If You Feel Like A Riot: The Southern Harmony and Musical Companion at 30

The Black Crowes’ sophomore masterpiece furthered a traditional rock ‘n’ roll tapestry

The Black Crowes The Southern Harmony and Musical Companion, Def American Records 1992

It was hardly a coincidence that the Black Crowes opted to title their sophomore album The Southern Harmony and Musical Companion.

The name was taken from a hymnal compiled in 1835, one that advanced the South’s musical legacy and instilled those sounds in the whole of the American songbook. The follow-up to the band’s much heralded debut, Shake Your Money Maker — which itself referenced a classic blues song by Elmore James —  Southern Harmony and Musical Companion affirmed the fact that brothers Chris and Rich Robinson were, in fact, staunch traditionalists whose reverence for their predecessors was absolutely undeniable.

 

VIDEO: The Black Crowes “Remedy”

To be sure, their influences were more clearly synched to an earlier era of classic rock ‘n’ roll, specifically that of the British variety. The similarities to the Stones and the Faces were undeniable in their early efforts, but at the same time it ought to be remembered that those aforementioned outfits gathered their initial inspiration from a soulful Southern sound as well. 

Nevertheless, given the sandpapery vocals, the roughshod revelry and a decidedly insurgent attitude, it was clear the Black Crowes were sharing lessons learned from their forebears.

In a sense, the Crowes were merely returning the music to its roots. And given the fact that they hailed from Atlanta, they could legitimately claim a birthright that made them the rightful heirs to that original Southern sound. Whatever the circumstance, the scenario served them well, not only spawning a then-unprecedented four singles that hit the height of the rock charts — “Remedy,” “Thorn in My Pride,” “Sting Me,” and “Hotel Illness” — but also, in turn, bringing the album to the top spot on the album charts. 

Southern Harmony back cover (Image: American Recordings)

Despite the passage of 30 years since the album was originally released, in May 1992, those particular tracks still remain essential components within the Crowes’ catalog. “Remedy” is an unrepentant rocker that emphasizes the edgy intents that became the band’s stock in trade. “Sting Me” takes a ragtag approach as well, all raucous guitar riffs over a typically sturdy rhythm. “Thorn In My Pride” allows for some rare respite, while “Hotel Illness” reestablishes the grit and groove that propels the album forward. The rest of the set follows suit, an uncompromising set of songs that affirm the fact that the group were well on their way to establishing themselves as the new champions of what was once considered a legacy formula pertaining to pure rock and roll.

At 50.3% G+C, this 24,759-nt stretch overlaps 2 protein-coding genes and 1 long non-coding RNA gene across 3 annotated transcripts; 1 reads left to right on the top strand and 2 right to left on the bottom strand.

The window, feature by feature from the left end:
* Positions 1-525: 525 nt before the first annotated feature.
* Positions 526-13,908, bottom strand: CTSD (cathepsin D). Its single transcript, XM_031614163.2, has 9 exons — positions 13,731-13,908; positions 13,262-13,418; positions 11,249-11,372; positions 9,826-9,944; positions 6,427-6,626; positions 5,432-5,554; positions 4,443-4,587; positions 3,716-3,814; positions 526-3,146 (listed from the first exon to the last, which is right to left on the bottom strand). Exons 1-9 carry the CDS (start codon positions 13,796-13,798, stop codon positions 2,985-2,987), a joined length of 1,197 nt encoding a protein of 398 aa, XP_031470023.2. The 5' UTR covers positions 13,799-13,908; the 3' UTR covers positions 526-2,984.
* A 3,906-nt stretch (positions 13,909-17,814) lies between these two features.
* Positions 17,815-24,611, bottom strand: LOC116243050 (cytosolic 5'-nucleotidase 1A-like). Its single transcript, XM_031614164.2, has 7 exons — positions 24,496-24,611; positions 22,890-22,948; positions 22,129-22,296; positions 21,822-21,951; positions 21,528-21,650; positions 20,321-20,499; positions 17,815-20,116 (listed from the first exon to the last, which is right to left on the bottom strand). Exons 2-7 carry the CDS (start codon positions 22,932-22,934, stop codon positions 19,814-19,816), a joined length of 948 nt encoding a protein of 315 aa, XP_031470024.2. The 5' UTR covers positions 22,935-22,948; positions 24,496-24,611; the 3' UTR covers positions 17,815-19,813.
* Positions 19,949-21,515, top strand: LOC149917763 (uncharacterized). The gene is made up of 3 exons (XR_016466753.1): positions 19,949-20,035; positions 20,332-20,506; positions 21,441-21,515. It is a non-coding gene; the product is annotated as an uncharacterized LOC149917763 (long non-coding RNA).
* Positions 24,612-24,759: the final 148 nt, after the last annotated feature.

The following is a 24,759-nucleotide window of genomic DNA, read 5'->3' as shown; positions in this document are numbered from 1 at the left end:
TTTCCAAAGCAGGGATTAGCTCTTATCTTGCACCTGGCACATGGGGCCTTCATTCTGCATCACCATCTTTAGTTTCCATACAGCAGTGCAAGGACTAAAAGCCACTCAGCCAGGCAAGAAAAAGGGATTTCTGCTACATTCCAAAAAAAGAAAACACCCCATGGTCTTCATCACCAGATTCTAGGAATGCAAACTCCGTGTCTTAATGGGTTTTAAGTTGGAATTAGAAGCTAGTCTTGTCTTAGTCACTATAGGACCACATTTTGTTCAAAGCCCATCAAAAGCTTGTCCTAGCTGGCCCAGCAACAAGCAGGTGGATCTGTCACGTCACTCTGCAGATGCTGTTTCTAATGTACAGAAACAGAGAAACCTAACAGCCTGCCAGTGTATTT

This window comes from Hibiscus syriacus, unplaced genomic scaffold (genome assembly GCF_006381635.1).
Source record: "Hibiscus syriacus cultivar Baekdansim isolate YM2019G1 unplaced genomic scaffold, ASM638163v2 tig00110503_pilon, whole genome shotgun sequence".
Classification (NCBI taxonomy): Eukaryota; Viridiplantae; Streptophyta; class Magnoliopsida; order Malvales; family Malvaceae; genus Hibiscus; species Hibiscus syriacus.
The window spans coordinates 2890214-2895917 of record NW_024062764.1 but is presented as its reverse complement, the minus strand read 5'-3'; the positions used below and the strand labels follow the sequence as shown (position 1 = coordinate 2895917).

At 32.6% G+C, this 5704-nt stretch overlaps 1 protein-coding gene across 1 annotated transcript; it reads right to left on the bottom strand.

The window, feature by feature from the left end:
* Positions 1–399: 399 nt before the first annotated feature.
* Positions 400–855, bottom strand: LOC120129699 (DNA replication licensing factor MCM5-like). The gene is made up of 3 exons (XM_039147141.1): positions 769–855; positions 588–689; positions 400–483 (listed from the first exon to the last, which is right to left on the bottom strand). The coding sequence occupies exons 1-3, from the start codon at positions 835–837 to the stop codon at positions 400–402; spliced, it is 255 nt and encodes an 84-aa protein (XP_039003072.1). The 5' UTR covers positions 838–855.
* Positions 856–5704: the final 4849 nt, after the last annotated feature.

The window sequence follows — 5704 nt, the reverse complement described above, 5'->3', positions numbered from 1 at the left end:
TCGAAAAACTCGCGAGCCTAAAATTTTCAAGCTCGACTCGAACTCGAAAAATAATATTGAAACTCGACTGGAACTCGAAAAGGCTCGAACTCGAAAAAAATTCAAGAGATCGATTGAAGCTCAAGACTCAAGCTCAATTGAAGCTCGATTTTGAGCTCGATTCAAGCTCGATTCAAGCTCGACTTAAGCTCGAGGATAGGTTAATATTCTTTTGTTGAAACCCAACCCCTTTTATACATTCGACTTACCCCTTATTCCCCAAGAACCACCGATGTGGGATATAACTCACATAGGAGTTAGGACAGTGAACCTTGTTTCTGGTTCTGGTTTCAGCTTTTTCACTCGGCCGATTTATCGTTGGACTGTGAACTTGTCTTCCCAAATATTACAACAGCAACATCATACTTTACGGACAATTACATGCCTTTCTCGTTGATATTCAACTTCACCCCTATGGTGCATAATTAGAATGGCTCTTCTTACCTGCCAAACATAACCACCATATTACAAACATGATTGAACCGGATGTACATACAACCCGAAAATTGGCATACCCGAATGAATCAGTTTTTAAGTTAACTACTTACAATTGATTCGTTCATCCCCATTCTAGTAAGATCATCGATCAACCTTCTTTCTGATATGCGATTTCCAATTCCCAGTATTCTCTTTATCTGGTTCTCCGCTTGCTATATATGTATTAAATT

VIDEO: The Black Crowes “Sometimes Salvation”

Their mantra may well have been established with opening line of “Sting Me”:

“If you feel like a riot, then don’t deny it

Put your good foot forward

No need for heroics, I just want you to show it

Now’s your time to shine…”

In this case, the Crowes proved the point. Clearly, they were on an upward ascent from which there would be no need to ever look down.

 

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Lee Zimmerman

Lee Zimmerman is a writer and columnist based in beautiful Maryville Tennessee. Over the past 20 years, his work has appeared in dozens of leading music publications. He is also the author of Americana Music: Voice, Visionaries, and Pioneers of an Honest Sound, which will be published by Texas A&M University Press early next year.

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